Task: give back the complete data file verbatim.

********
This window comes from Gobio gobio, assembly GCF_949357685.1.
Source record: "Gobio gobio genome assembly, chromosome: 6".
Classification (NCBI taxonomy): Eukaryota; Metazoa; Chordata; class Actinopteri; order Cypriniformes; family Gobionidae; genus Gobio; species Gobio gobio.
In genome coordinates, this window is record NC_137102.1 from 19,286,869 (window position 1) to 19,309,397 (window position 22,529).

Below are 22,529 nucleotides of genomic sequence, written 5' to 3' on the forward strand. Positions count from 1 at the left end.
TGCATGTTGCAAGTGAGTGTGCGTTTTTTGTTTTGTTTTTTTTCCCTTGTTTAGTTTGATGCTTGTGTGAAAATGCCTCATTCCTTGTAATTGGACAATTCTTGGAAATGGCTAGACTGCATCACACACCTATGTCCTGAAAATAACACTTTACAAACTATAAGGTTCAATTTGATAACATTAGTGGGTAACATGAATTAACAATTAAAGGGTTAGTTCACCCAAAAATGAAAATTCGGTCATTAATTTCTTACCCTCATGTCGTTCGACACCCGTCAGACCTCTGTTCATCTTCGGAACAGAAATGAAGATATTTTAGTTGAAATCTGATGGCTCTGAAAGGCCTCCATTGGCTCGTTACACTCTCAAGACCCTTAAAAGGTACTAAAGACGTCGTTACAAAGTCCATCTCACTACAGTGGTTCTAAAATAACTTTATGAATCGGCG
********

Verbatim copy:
This window comes from Gobio gobio, assembly GCF_949357685.1.
Source record: "Gobio gobio genome assembly, chromosome: 6".
Classification (NCBI taxonomy): Eukaryota; Metazoa; Chordata; class Actinopteri; order Cypriniformes; family Gobionidae; genus Gobio; species Gobio gobio.
In genome coordinates, this window is record NC_137102.1 from 19,286,869 (window position 1) to 19,309,397 (window position 22,529).

Below are 22,529 nucleotides of genomic sequence, written 5' to 3' on the forward strand. Positions count from 1 at the left end.
TGCATGTTGCAAGTGAGTGTGCGTTTTTTGTTTTGTTTTTTTTCCCTTGTTTAGTTTGATGCTTGTGTGAAAATGCCTCATTCCTTGTAATTGGACAATTCTTGGAAATGGCTAGACTGCATCACACACCTATGTCCTGAAAATAACACTTTACAAACTATAAGGTTCAATTTGATAACATTAGTGGGTAACATGAATTAACAATTAAAGGGTTAGTTCACCCAAAAATGAAAATTCGGTCATTAATTTCTTACCCTCATGTCGTTCGACACCCGTCAGACCTCTGTTCATCTTCGGAACAGAAATGAAGATATTTTAGTTGAAATCTGATGGCTCTGAAAGGCCTCCATTGGCTCGTTACACTCTCAAGACCCTTAAAAGGTACTAAAGACGTCGTTACAAAGTCCATCTCACTACAGTGGTTCTAAAATAACTTTATGAATCGGCG